Gimmicks present unique problems when it comes to film, or art, or anything. Gimmicks may be useful for an initial draw, but people tire of them. Gimmicks are also used to disguise, or make up for, a lack of funds or competence. That is why William Castle, despite throwing some interesting gimmicks into his films, is remembered for being a shitty movie director as much as an innovator.
The Tingler, from 1959, was Castle’s most ambitious foray into gimmickry. Besides producing, Castle directed, from a screenplay by Robb White.
The Tingler follows Vincent Price as Dr. Warren Chapin, a physician. When the film opens, we see Chapin performing an autopsy on an executed prisoner. But cutting up the corpses of criminals is not Chapin’s ambition. He, along with his assistant, David Morris (Darryl Hickman), are studying the effects of fear on the human body. This research leads to the discovery of a parasitic organism that appears on the spine of people when they feel fear. It grows from microscopic to macroscopic size as a person’s terror increases. The creatures, which Chapin has dubbed “tinglers,” would kill their host organisms as they continue to grow in size, were it not for one thing. All people, with few exceptions, eventually scream when their fear grows strong enough, and these screams cause the tingler to shrink and go back to its hiding place in the human body. It’s pretty shitty science, but that’s never mattered in Hollywood.
The screams are the important thing. They tie in with Castle’s gimmicks for this flick.
Hailing from a time when movies were only available on the big screen, Castle integrated The Tingler into the theaters in which it was shown, attaching electric buzzers to some seats to simulate a tingler crawling up a viewer’s spine, and hiring actors to play out a short sequence during the film’s climax. A prologue with Castle himself instructs the audience to scream should they feel the tingler, because that is all that will save their lives. It’s a participatory experience that doesn’t translate at all to current viewing, but it made Castle a bundle at the time.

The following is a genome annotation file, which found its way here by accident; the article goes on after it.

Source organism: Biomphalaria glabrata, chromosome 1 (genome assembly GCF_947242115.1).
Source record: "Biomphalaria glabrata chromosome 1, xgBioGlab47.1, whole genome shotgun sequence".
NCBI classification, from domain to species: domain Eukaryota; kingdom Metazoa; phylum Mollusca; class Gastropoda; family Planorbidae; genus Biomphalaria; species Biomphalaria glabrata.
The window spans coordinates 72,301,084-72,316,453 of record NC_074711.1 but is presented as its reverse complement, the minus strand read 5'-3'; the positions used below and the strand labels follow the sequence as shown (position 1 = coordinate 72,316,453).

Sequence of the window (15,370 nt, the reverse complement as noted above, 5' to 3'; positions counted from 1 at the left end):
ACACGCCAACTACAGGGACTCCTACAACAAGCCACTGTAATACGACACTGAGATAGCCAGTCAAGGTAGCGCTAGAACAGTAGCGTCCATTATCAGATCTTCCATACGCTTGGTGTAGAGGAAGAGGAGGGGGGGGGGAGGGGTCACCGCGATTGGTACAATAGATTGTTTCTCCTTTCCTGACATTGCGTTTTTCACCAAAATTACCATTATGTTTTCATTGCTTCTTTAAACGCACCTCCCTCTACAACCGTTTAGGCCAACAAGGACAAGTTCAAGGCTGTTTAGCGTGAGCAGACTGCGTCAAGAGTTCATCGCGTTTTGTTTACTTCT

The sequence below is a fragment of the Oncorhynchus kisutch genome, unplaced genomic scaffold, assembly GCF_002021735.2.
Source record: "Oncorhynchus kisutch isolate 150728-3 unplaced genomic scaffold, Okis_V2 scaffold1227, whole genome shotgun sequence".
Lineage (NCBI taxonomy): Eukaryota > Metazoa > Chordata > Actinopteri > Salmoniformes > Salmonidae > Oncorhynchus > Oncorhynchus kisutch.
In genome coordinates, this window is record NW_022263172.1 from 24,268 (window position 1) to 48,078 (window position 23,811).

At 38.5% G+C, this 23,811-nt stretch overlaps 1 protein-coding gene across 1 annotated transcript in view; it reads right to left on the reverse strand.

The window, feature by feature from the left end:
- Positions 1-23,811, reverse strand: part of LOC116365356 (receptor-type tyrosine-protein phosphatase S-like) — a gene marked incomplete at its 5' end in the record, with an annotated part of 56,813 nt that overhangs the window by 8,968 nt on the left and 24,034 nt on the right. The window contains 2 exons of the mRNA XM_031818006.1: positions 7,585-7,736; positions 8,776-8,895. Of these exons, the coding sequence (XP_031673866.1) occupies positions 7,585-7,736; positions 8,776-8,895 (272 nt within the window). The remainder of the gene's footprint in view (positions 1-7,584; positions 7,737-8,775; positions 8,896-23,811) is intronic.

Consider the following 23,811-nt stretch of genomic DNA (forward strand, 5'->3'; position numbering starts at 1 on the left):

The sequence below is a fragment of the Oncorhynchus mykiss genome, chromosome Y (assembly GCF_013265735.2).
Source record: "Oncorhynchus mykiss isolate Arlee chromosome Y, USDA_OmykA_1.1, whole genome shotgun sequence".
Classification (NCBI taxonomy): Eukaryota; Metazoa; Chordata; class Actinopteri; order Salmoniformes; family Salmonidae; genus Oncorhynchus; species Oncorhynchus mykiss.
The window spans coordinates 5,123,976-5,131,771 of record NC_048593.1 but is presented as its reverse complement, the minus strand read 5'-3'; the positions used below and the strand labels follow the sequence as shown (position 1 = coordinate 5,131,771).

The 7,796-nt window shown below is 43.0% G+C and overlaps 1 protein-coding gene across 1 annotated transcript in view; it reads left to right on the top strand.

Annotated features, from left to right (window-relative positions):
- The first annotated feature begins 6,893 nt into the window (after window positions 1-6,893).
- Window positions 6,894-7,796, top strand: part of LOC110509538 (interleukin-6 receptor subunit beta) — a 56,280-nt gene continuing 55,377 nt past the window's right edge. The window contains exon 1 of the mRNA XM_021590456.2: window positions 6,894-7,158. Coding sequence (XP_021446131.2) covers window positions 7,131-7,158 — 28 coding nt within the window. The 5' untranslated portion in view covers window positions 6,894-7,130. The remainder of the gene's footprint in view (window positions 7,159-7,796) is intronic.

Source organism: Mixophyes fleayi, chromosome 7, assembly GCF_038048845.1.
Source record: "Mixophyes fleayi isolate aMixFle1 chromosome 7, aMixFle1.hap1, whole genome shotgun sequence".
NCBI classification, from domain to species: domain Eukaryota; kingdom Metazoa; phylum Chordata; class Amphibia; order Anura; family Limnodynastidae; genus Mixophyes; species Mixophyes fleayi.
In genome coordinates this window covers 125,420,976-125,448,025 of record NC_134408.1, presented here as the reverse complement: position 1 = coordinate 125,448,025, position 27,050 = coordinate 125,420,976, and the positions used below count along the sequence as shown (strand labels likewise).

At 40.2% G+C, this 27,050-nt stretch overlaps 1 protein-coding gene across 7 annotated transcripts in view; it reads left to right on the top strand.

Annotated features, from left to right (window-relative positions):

The good news is, this stuff doesn’t take up too much running time, and doesn’t distract too much from the rest of the film. As for that remainder, The Tingler is both compelling and directionless.
Chapin doesn’t spend all his time in his lab performing autopsies and looking for tinglers. He also has a confrontational relationship with his wife, Isabel (Patricia Cutts). Isabel is wealthy, and it’s never made clear if Chapin really loves her or if he married her for her money. Either way, he gets very jealous at Isabel’s blatant adultery.
Meanwhile, Morris, Chapin’s assistant, and Isabel’s sister, Lucy (Pamela Lincoln), wish to get married, but Isabel is Lucy’s legal guardian, and won’t allow it. All this family drama sets off something of a war between Chapin and Isabel, and Castle uses this to pad the running time as much as flesh out the plot.
The interplay between Chapin and Isabel is reminiscent of the outright hostility between husband and wife in another Castle film, The House on Haunted Hill. Castle must have had a happy marriage.
Back in the realm of tingler research, Chapin has lucked upon a deafmute, Martha Higgins (Judith Evelyn), who also has an anxiety problem. He has found someone prone to feelings of fear, who cannot scream. Without going into detail, Ms. Higgins and her husband, Ollie (Philip Coolidge), are key to bringing the tinglers out of the human body and into the movie.
Then Castle just kind of wraps things up. The films resolves in unrealistic and nonsensical fashion, both.
There were a couple of different plot threads in this movie, but Castle never weaved them together in a convincing fashion. Unfortunately, it appears that this was a gimmick in search of a movie, rather than the other way around. Everything revolves around Castle’s trickery on the other side of the fourth wall, and it leaves the plot rather thin. That’s too bad, because there was a better movie, here. The budget Castle provided was miniscule enough to be embarrassing, and it shows in the sets and effects, but otherwise the film is very professional. It reminds me of some of the older Hitchcock films, which had strong resemblances to stage plays. For The Tingler, this probably had more to do with budget than any particular style of filmmaking, but I have seen shitty movies made with far less competence.
To be sure, there is plenty of shittiness to satisfy the connoisseur. The banter between the Chapins is murderous, but laughable. And the tingler is such a precious little beastie, especially when the strings pulling it along are visible.
Despite some engaging moments scattered here and there, The Tingler is a shitty movie. But, a viewer can do worse. It lands in the bottom half of the Watchability Index at #154, pushing down Growth.